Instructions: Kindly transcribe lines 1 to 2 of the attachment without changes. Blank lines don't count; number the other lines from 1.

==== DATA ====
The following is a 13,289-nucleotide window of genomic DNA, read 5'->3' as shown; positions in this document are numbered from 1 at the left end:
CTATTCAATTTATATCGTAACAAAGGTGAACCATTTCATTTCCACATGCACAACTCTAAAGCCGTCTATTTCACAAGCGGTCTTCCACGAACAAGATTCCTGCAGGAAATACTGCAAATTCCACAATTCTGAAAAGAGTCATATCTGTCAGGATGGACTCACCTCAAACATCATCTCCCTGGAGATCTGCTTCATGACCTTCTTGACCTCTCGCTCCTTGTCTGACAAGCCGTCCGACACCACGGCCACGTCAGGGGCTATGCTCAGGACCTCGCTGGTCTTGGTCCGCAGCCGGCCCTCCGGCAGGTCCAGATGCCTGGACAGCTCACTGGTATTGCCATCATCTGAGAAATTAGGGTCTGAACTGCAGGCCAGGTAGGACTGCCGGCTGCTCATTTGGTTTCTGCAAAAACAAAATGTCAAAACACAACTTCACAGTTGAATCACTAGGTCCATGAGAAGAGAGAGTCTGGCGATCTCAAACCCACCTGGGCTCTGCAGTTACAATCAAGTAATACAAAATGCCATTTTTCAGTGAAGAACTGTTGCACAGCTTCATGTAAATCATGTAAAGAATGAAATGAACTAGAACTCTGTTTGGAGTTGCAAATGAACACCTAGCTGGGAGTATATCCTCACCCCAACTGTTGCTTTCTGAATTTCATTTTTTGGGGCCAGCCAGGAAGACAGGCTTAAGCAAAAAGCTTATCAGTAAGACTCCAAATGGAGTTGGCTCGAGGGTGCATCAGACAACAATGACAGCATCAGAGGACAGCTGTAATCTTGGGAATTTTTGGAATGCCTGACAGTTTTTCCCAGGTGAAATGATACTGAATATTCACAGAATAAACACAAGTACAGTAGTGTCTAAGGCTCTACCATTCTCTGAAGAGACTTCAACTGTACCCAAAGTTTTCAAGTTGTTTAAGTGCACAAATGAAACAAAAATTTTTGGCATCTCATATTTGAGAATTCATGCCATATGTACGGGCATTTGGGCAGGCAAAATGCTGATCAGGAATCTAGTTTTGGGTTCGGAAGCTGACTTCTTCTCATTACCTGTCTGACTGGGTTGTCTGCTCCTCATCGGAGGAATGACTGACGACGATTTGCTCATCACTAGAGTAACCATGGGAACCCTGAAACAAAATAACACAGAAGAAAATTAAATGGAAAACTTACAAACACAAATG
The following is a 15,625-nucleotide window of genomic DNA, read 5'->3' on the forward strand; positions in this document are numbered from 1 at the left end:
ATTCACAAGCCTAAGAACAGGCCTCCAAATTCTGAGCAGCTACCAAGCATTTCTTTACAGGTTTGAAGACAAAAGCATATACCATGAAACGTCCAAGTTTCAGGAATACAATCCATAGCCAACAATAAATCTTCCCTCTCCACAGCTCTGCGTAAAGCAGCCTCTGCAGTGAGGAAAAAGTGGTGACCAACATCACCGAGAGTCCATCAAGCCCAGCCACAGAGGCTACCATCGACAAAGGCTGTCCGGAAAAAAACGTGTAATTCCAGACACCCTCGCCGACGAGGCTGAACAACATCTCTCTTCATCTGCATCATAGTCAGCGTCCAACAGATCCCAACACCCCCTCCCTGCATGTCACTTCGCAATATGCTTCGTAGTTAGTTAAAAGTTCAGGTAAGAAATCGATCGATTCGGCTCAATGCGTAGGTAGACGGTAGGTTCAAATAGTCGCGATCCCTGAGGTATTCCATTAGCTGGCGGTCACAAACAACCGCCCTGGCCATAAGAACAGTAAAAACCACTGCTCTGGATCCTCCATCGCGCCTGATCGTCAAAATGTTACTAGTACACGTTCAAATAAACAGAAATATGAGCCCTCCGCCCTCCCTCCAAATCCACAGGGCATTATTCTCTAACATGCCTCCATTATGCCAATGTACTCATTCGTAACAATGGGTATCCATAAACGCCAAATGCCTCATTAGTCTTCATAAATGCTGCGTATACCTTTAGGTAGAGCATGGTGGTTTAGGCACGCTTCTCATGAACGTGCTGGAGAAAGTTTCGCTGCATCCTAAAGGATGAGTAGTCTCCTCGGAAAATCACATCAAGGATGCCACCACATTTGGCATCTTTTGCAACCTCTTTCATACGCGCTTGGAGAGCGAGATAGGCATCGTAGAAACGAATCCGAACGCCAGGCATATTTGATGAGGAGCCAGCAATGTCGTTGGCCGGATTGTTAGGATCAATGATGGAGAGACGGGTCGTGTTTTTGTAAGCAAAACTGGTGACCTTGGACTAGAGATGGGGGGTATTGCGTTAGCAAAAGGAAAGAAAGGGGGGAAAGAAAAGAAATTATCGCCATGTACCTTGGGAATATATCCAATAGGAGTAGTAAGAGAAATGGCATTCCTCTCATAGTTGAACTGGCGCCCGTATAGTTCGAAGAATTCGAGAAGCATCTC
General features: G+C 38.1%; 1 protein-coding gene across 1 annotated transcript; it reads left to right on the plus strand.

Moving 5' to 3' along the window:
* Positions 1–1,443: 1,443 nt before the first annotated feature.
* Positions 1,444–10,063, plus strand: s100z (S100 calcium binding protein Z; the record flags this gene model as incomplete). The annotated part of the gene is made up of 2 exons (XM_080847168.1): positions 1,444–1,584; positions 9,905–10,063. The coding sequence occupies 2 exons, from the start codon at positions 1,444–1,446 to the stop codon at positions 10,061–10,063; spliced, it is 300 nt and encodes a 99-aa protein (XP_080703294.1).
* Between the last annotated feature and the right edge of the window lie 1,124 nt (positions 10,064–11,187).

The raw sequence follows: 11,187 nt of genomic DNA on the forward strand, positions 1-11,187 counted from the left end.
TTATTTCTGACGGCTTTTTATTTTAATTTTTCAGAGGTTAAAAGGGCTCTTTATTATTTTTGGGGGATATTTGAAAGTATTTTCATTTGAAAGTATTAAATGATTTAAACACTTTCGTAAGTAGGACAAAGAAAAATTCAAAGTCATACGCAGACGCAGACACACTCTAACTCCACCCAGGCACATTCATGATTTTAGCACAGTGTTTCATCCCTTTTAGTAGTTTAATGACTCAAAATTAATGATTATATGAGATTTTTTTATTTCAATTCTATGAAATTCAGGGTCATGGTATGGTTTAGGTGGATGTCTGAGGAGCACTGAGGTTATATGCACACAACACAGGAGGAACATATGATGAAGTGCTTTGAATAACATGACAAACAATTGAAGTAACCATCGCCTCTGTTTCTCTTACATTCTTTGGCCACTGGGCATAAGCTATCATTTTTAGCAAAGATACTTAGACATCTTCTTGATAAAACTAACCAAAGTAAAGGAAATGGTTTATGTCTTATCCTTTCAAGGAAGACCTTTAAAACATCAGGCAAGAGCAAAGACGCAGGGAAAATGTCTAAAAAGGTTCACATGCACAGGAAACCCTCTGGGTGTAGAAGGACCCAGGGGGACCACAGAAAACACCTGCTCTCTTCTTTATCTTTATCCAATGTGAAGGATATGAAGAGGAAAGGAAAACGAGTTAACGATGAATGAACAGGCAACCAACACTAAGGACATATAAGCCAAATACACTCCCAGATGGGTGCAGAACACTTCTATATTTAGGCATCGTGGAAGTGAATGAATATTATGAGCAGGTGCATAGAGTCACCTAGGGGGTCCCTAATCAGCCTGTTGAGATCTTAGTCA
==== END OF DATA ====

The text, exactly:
The following is a 13,289-nucleotide window of genomic DNA, read 5'->3' as shown; positions in this document are numbered from 1 at the left end:
CTATTCAATTTATATCGTAACAAAGGTGAACCATTTCATTTCCACATGCACAACTCTAAAGCCGTCTATTTCACAAGCGGTCTTCCACGAACAAGATTCCTGCAGGAAATACTGCAAATTCCACAATTCTGAAAAGAGTCATATCTGTCAGGATGGACTCACCTCAAACATCATCTCCCTGGAGATCTGCTTCATGACCTTCTTGACCTCTCGCTCCTTGTCTGACAAGCCGTCCGACACCACGGCCACGTCAGGGGCTATGCTCAGGACCTCGCTGGTCTTGGTCCGCAGCCGGCCCTCCGGCAGGTCCAGATGCCTGGACAGCTCACTGGTATTGCCATCATCTGAGAAATTAGGGTCTGAACTGCAGGCCAGGTAGGACTGCCGGCTGCTCATTTGGTTTCTGCAAAAACAAAATGTCAAAACACAACTTCACAGTTGAATCACTAGGTCCATGAGAAGAGAGAGTCTGGCGATCTCAAACCCACCTGGGCTCTGCAGTTACAATCAAGTAATACAAAATGCCATTTTTCAGTGAAGAACTGTTGCACAGCTTCATGTAAATCATGTAAAGAATGAAATGAACTAGAACTCTGTTTGGAGTTGCAAATGAACACCTAGCTGGGAGTATATCCTCACCCCAACTGTTGCTTTCTGAATTTCATTTTTTGGGGCCAGCCAGGAAGACAGGCTTAAGCAAAAAGCTTATCAGTAAGACTCCAAATGGAGTTGGCTCGAGGGTGCATCAGACAACAATGACAGCATCAGAGGACAGCTGTAATCTTGGGAATTTTTGGAATGCCTGACAGTTTTTCCCAGGTGAAATGATACTGAATATTCACAGAATAAACACAAGTACAGTAGTGTCTAAGGCTCTACCATTCTCTGAAGAGACTTCAACTGTACCCAAAGTTTTCAAGTTGTTTAAGTGCACAAATGAAACAAAAATTTTTGGCATCTCATATTTGAGAATTCATGCCATATGTACGGGCATTTGGGCAGGCAAAATGCTGATCAGGAATCTAGTTTTGGGTTCGGAAGCTGACTTCTTCTCATTACCTGTCTGACTGGGTTGTCTGCTCCTCATCGGAGGAATGACTGACGACGATTTGCTCATCACTAGAGTAACCATGGGAACCCTGAAACAAAATAACACAGAAGAAAATTAAATGGAAAACTTACAAACACAAATG